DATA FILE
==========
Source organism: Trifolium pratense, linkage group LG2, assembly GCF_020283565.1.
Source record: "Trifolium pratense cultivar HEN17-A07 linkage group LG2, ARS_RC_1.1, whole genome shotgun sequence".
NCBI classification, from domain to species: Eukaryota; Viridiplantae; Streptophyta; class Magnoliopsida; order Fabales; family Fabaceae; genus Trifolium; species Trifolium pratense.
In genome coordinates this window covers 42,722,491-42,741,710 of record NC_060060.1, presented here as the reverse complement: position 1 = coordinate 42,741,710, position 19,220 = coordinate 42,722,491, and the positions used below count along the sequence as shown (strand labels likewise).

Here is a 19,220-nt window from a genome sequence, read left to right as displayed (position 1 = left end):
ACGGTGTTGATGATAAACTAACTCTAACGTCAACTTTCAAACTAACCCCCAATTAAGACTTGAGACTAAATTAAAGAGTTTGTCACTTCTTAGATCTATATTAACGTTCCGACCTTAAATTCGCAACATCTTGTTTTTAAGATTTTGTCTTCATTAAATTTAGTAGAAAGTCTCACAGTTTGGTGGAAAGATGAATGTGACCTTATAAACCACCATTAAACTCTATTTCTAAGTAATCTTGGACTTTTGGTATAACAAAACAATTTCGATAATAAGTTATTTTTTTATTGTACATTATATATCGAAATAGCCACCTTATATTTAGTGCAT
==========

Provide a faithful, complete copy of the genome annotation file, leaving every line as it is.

Source organism: Trifolium pratense, linkage group LG2, assembly GCF_020283565.1.
Source record: "Trifolium pratense cultivar HEN17-A07 linkage group LG2, ARS_RC_1.1, whole genome shotgun sequence".
NCBI classification, from domain to species: Eukaryota; Viridiplantae; Streptophyta; class Magnoliopsida; order Fabales; family Fabaceae; genus Trifolium; species Trifolium pratense.
In genome coordinates this window covers 42,722,491-42,741,710 of record NC_060060.1, presented here as the reverse complement: position 1 = coordinate 42,741,710, position 19,220 = coordinate 42,722,491, and the positions used below count along the sequence as shown (strand labels likewise).

Here is a 19,220-nt window from a genome sequence, read left to right as displayed (position 1 = left end):
ACGGTGTTGATGATAAACTAACTCTAACGTCAACTTTCAAACTAACCCCCAATTAAGACTTGAGACTAAATTAAAGAGTTTGTCACTTCTTAGATCTATATTAACGTTCCGACCTTAAATTCGCAACATCTTGTTTTTAAGATTTTGTCTTCATTAAATTTAGTAGAAAGTCTCACAGTTTGGTGGAAAGATGAATGTGACCTTATAAACCACCATTAAACTCTATTTCTAAGTAATCTTGGACTTTTGGTATAACAAAACAATTTCGATAATAAGTTATTTTTTTATTGTACATTATATATCGAAATAGCCACCTTATATTTAGTGCAT